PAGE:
5 May 2017

cold weather yoga

be warm

As autumn settles in, here in New Zealand, it is a good time to reassess your yoga practice, and for teachers to modify their classes, to accommodate the cold.

Our bodies move easier when we are warm, so practising or teaching in a warm room is preferred. And so is adding some dynamic warm-ups. Dynamic just means "moving". Dynamic standing twists, hip rotations, shoulder joint rotations using the whole arm, squats, are all useful to start your session. So is taking your arms up the front of the body, to overhead, as you arch backwards. Then, sweep the arms forwards as you go into a forward bend, with knees a bit bent. Do 5 - 10 times of all of these movements to warm up and loosen.

Any variation of sun salutes is good. At home, just a few will suffice. They are incredibly warming, if they are done at a brisk pace. So are the wide legged standing poses, such as warriors, triangle, and forward bend. If you do these, either skip the squats or do just a few squats.

Image result for standing back bendImage result for standing forward bendImage result for standing monkey poseImage result for downward dog poseImage result for striking cobra pose

a little warming and loosening sequence

A nice example of warming dynamic poses, is mountain (down dog), swinging through to cobra with toes tucked under and knees off floor; done several times. You can start as for sun salute, and step back into mountain, go to cobra, do this three to five times, finishing with mountain, jump or step forward to forward bend, then stretch up and back, then to prayer. This makes it like a salute. Or, even build up to it: start as for sun salute, go to mountain, then all-fours for three to five repetitions of cat pose, then back to mountain, and finish as for sun salute. The next version could be moving into all-fours then child, from mountain. Then slink forwards into cobra, go into mountain, all-fours, child, three to five times. After the last mountain, come forwards as previous. You could even do mountain, all-fours, then repeat child-cobra-child three to five times, then mountain, then return to start. You could do this before the previous version. If you do three times for each version, going from easy to hard, you will have an excellent series to teach, or to do at home.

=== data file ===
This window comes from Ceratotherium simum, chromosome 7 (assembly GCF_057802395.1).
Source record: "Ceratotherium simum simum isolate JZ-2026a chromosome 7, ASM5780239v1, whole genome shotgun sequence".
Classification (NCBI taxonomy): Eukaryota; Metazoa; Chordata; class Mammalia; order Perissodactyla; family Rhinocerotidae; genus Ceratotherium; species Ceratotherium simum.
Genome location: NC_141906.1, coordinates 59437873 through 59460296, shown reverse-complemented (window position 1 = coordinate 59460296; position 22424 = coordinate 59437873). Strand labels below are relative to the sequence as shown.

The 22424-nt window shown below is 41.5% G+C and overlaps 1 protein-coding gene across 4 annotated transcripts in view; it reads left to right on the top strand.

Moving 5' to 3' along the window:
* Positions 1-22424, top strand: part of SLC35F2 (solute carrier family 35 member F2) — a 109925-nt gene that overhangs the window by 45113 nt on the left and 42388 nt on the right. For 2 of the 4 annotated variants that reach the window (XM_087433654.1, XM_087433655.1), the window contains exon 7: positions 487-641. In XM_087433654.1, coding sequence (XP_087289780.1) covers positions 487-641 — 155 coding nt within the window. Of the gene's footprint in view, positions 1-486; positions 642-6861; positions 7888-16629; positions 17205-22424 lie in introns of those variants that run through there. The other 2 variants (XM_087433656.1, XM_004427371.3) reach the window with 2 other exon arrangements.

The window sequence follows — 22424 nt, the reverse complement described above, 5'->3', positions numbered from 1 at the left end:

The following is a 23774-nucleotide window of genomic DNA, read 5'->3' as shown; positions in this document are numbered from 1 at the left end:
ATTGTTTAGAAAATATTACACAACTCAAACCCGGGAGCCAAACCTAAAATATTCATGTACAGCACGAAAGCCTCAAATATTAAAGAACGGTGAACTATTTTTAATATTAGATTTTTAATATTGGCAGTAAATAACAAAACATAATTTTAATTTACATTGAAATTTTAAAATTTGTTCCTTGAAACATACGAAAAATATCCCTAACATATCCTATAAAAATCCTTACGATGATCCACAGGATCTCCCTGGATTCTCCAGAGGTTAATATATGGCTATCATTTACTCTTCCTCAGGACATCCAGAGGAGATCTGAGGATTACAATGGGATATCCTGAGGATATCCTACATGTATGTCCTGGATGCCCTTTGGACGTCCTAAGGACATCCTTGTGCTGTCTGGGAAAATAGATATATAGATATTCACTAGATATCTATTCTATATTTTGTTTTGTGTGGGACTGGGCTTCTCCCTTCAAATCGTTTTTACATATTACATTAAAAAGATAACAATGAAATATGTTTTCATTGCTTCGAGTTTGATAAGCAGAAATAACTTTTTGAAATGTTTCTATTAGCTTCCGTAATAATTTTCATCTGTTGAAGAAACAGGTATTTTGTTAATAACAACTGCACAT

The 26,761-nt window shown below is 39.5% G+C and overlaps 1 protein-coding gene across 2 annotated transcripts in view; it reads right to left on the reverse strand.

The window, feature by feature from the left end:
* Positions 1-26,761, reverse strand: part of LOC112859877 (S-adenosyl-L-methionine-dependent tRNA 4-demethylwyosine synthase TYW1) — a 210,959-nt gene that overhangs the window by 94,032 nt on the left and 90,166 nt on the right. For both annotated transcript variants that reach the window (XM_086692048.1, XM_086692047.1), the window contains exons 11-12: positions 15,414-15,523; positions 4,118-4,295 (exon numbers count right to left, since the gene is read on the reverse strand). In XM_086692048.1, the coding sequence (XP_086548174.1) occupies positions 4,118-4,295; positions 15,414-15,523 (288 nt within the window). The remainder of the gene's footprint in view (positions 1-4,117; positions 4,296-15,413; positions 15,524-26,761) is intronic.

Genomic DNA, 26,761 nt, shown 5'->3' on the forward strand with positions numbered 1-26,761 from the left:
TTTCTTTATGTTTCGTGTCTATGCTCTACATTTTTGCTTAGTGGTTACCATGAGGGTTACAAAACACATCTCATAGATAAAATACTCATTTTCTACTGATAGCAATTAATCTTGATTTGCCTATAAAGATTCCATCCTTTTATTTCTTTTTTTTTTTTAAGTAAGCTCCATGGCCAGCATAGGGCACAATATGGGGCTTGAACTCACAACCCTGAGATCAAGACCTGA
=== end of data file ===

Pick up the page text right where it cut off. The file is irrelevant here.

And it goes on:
Image result for striking cobra poseImage result for striking cobra pose  transition pose
   Image result for striking cobra pose

An easier, but equally effective routine would be three to five repetitions of the following, starting from child or all fours. done after standing poses: cat; child-cobra-child; child-cobra-mountain-all fours-child; mountain-cobra with toes tucked under-mountain. You could rest in child between each variation, with the option of resting in mountain instead.

more warming asanas

Back rolls especially plough to forward bend are very warming, and can be done as a transition from standing to lying on your back. And back bends are warming too. Generally you would do more back bends in the morning. I was always taught that back bends are too stimulating to do at night, but as an asthmatic, I have found that an evening back bend opens up the lungs, making it easier to sleep. If you are someone who gets anxious, the softer poses like child pose will be better for you.

winter warming breath

Pranayama, the yoga breathing techniques, can be many things: cooling, warming, calming, stimulating, balancing. Obviously, in colder weather, pranayama for warmth is recommended. The absolute best warming pranayama is bhastrika. Bhastrika is rapid breathing in and out of the nostrils, at the rate of one to two per second. Start with five bhastrikas, then when you are used to doing them, add another set of five. When you can do four sets of five bhastrikas, move into two sets of ten. The next step is to do twenty without stopping. Now, gradually increase moving up to one round of one hundred and twenty bhastrikas.

The best pranayama to accompany bhastrika is the alternate nostril breath.


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